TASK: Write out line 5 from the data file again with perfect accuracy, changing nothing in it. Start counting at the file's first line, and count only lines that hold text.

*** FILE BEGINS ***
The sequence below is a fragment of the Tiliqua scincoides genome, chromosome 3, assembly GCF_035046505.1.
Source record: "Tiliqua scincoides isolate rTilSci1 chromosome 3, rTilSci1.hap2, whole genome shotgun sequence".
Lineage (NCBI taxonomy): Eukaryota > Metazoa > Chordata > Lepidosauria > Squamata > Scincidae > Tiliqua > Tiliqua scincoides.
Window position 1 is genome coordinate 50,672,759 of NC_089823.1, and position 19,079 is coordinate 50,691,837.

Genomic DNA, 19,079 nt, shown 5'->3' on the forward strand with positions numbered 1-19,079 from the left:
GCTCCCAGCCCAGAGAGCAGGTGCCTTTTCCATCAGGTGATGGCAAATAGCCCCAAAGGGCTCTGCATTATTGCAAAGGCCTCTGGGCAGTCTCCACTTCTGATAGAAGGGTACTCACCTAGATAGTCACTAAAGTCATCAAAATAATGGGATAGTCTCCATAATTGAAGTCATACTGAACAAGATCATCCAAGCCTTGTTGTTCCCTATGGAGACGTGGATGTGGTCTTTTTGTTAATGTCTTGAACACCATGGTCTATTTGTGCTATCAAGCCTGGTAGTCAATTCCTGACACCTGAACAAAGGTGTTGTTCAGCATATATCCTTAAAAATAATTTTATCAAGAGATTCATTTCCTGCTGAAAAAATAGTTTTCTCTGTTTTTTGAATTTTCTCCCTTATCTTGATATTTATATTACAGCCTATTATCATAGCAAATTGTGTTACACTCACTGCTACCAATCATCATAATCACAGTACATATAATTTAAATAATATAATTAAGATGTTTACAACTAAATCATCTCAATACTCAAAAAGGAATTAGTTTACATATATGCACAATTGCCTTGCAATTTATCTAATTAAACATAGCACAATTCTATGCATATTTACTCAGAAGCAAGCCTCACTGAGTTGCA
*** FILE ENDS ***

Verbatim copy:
Genomic DNA, 19,079 nt, shown 5'->3' on the forward strand with positions numbered 1-19,079 from the left: